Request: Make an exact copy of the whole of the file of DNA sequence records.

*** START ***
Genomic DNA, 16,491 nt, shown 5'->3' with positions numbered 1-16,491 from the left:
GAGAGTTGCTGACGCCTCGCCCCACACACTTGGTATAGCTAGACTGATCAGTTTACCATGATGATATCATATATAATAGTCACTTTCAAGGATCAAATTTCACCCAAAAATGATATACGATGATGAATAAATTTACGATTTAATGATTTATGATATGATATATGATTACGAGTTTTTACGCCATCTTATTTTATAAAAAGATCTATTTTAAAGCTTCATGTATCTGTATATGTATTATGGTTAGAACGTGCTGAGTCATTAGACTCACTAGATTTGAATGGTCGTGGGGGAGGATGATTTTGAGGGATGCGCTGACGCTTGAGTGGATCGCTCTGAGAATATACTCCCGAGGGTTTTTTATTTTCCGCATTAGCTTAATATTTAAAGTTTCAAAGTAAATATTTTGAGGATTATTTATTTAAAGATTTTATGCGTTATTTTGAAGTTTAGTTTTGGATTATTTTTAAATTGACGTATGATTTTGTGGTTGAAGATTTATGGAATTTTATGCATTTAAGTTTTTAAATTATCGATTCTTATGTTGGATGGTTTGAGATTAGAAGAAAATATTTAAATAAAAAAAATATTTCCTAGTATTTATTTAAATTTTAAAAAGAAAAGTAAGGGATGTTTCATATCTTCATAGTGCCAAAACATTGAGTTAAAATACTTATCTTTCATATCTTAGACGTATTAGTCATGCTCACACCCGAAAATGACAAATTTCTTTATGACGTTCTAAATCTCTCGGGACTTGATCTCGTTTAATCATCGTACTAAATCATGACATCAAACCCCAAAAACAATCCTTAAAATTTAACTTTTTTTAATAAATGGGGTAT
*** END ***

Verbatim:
Genomic DNA, 16,491 nt, shown 5'->3' with positions numbered 1-16,491 from the left:
GAGAGTTGCTGACGCCTCGCCCCACACACTTGGTATAGCTAGACTGATCAGTTTACCATGATGATATCATATATAATAGTCACTTTCAAGGATCAAATTTCACCCAAAAATGATATACGATGATGAATAAATTTACGATTTAATGATTTATGATATGATATATGATTACGAGTTTTTACGCCATCTTATTTTATAAAAAGATCTATTTTAAAGCTTCATGTATCTGTATATGTATTATGGTTAGAACGTGCTGAGTCATTAGACTCACTAGATTTGAATGGTCGTGGGGGAGGATGATTTTGAGGGATGCGCTGACGCTTGAGTGGATCGCTCTGAGAATATACTCCCGAGGGTTTTTTATTTTCCGCATTAGCTTAATATTTAAAGTTTCAAAGTAAATATTTTGAGGATTATTTATTTAAAGATTTTATGCGTTATTTTGAAGTTTAGTTTTGGATTATTTTTAAATTGACGTATGATTTTGTGGTTGAAGATTTATGGAATTTTATGCATTTAAGTTTTTAAATTATCGATTCTTATGTTGGATGGTTTGAGATTAGAAGAAAATATTTAAATAAAAAAAATATTTCCTAGTATTTATTTAAATTTTAAAAAGAAAAGTAAGGGATGTTTCATATCTTCATAGTGCCAAAACATTGAGTTAAAATACTTATCTTTCATATCTTAGACGTATTAGTCATGCTCACACCCGAAAATGACAAATTTCTTTATGACGTTCTAAATCTCTCGGGACTTGATCTCGTTTAATCATCGTACTAAATCATGACATCAAACCCCAAAAACAATCCTTAAAATTTAACTTTTTTTAATAAATGGGGTAT